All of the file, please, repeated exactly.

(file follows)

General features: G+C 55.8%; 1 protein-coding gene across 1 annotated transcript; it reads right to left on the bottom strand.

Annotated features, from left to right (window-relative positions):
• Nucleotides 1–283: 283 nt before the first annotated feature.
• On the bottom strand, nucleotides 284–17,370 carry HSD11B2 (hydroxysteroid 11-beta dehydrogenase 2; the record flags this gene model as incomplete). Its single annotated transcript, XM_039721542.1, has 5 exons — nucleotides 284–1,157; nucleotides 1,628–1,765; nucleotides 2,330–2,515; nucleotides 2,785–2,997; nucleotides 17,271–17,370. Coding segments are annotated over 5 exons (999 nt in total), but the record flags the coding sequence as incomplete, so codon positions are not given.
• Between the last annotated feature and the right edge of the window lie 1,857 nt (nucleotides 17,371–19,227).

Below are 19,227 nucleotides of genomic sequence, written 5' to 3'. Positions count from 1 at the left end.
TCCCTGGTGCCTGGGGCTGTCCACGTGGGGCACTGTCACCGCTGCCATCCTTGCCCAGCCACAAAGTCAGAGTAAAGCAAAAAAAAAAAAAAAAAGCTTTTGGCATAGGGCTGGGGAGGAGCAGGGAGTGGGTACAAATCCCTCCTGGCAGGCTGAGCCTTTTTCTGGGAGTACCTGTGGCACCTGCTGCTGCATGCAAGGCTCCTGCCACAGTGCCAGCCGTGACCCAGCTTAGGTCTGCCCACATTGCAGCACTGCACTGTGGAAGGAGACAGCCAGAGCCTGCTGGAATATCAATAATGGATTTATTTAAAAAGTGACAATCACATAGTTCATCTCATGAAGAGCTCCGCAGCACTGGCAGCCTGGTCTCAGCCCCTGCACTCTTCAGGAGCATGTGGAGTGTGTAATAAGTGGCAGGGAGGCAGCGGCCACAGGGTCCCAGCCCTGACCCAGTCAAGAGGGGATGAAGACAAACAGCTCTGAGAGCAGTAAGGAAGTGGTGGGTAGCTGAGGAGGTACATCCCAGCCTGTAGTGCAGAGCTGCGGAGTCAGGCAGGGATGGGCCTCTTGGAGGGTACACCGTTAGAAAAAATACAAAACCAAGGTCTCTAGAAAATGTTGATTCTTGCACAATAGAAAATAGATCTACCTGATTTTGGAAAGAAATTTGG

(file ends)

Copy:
General features: G+C 55.8%; 1 protein-coding gene across 1 annotated transcript; it reads right to left on the bottom strand.

Annotated features, from left to right (window-relative positions):
• Nucleotides 1–283: 283 nt before the first annotated feature.
• On the bottom strand, nucleotides 284–17,370 carry HSD11B2 (hydroxysteroid 11-beta dehydrogenase 2; the record flags this gene model as incomplete). Its single annotated transcript, XM_039721542.1, has 5 exons — nucleotides 284–1,157; nucleotides 1,628–1,765; nucleotides 2,330–2,515; nucleotides 2,785–2,997; nucleotides 17,271–17,370. Coding segments are annotated over 5 exons (999 nt in total), but the record flags the coding sequence as incomplete, so codon positions are not given.
• Between the last annotated feature and the right edge of the window lie 1,857 nt (nucleotides 17,371–19,227).

Below are 19,227 nucleotides of genomic sequence, written 5' to 3'. Positions count from 1 at the left end.
TCCCTGGTGCCTGGGGCTGTCCACGTGGGGCACTGTCACCGCTGCCATCCTTGCCCAGCCACAAAGTCAGAGTAAAGCAAAAAAAAAAAAAAAAAGCTTTTGGCATAGGGCTGGGGAGGAGCAGGGAGTGGGTACAAATCCCTCCTGGCAGGCTGAGCCTTTTTCTGGGAGTACCTGTGGCACCTGCTGCTGCATGCAAGGCTCCTGCCACAGTGCCAGCCGTGACCCAGCTTAGGTCTGCCCACATTGCAGCACTGCACTGTGGAAGGAGACAGCCAGAGCCTGCTGGAATATCAATAATGGATTTATTTAAAAAGTGACAATCACATAGTTCATCTCATGAAGAGCTCCGCAGCACTGGCAGCCTGGTCTCAGCCCCTGCACTCTTCAGGAGCATGTGGAGTGTGTAATAAGTGGCAGGGAGGCAGCGGCCACAGGGTCCCAGCCCTGACCCAGTCAAGAGGGGATGAAGACAAACAGCTCTGAGAGCAGTAAGGAAGTGGTGGGTAGCTGAGGAGGTACATCCCAGCCTGTAGTGCAGAGCTGCGGAGTCAGGCAGGGATGGGCCTCTTGGAGGGTACACCGTTAGAAAAAATACAAAACCAAGGTCTCTAGAAAATGTTGATTCTTGCACAATAGAAAATAGATCTACCTGATTTTGGAAAGAAATTTGG